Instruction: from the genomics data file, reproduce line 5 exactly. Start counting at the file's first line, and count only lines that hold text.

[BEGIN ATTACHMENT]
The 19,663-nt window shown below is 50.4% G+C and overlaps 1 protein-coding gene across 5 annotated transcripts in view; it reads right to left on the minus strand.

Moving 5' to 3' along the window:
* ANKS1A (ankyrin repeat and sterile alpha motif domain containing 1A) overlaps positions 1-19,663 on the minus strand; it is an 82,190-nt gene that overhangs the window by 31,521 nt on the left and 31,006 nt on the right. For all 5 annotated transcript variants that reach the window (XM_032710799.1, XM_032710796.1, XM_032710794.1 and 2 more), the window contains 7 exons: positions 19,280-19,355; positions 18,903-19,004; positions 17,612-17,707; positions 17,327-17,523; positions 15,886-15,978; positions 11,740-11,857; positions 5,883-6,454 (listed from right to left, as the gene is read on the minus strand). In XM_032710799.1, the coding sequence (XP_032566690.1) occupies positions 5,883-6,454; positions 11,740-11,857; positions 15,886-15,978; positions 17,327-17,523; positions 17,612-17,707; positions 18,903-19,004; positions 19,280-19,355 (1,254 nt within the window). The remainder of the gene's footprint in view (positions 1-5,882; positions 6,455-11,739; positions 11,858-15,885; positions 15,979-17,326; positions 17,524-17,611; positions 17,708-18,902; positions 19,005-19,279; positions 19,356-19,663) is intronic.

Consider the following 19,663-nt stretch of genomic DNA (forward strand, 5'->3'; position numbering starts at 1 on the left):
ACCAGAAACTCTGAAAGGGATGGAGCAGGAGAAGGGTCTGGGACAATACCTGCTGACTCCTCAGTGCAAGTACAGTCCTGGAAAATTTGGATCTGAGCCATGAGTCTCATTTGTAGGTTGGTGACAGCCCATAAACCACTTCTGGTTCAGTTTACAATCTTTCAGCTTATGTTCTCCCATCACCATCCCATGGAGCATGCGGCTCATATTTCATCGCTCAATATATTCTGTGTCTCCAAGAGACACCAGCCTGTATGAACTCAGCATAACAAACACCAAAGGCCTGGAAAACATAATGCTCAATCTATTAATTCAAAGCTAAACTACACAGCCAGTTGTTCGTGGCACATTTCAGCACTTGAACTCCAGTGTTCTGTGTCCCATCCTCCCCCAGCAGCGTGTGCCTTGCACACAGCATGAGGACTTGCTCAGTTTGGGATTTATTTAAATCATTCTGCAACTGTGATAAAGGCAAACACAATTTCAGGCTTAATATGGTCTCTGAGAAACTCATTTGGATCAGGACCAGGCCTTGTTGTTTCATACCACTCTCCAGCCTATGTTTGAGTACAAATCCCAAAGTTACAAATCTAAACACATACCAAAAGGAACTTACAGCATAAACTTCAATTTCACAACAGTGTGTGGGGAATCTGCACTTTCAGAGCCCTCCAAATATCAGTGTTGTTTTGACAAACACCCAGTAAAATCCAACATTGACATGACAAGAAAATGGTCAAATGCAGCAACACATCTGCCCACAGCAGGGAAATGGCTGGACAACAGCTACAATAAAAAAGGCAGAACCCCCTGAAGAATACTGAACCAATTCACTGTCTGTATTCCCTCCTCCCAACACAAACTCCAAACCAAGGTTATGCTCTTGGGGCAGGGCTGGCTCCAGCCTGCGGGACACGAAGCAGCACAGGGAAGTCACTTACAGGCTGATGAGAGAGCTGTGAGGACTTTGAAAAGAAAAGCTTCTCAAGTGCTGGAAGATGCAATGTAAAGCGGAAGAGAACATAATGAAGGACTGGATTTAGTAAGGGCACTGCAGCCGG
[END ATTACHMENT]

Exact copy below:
ACCAGAAACTCTGAAAGGGATGGAGCAGGAGAAGGGTCTGGGACAATACCTGCTGACTCCTCAGTGCAAGTACAGTCCTGGAAAATTTGGATCTGAGCCATGAGTCTCATTTGTAGGTTGGTGACAGCCCATAAACCACTTCTGGTTCAGTTTACAATCTTTCAGCTTATGTTCTCCCATCACCATCCCATGGAGCATGCGGCTCATATTTCATCGCTCAATATATTCTGTGTCTCCAAGAGACACCAGCCTGTATGAACTCAGCATAACAAACACCAAAGGCCTGGAAAACATAATGCTCAATCTATTAATTCAAAGCTAAACTACACAGCCAGTTGTTCGTGGCACATTTCAGCACTTGAACTCCAGTGTTCTGTGTCCCATCCTCCCCCAGCAGCGTGTGCCTTGCACACAGCATGAGGACTTGCTCAGTTTGGGATTTATTTAAATCATTCTGCAACTGTGATAAAGGCAAACACAATTTCAGGCTTAATATGGTCTCTGAGAAACTCATTTGGATCAGGACCAGGCCTTGTTGTTTCATACCACTCTCCAGCCTATGTTTGAGTACAAATCCCAAAGTTACAAATCTAAACACATACCAAAAGGAACTTACAGCATAAACTTCAATTTCACAACAGTGTGTGGGGAATCTGCACTTTCAGAGCCCTCCAAATATCAGTGTTGTTTTGACAAACACCCAGTAAAATCCAACATTGACATGACAAGAAAATGGTCAAATGCAGCAACACATCTGCCCACAGCAGGGAAATGGCTGGACAACAGCTACAATAAAAAAGGCAGAACCCCCTGAAGAATACTGAACCAATTCACTGTCTGTATTCCCTCCTCCCAACACAAACTCCAAACCAAGGTTATGCTCTTGGGGCAGGGCTGGCTCCAGCCTGCGGGACACGAAGCAGCACAGGGAAGTCACTTACAGGCTGATGAGAGAGCTGTGAGGACTTTGAAAAGAAAAGCTTCTCAAGTGCTGGAAGATGCAATGTAAAGCGGAAGAGAACATAATGAAGGACTGGATTTAGTAAGGGCACTGCAGCCGG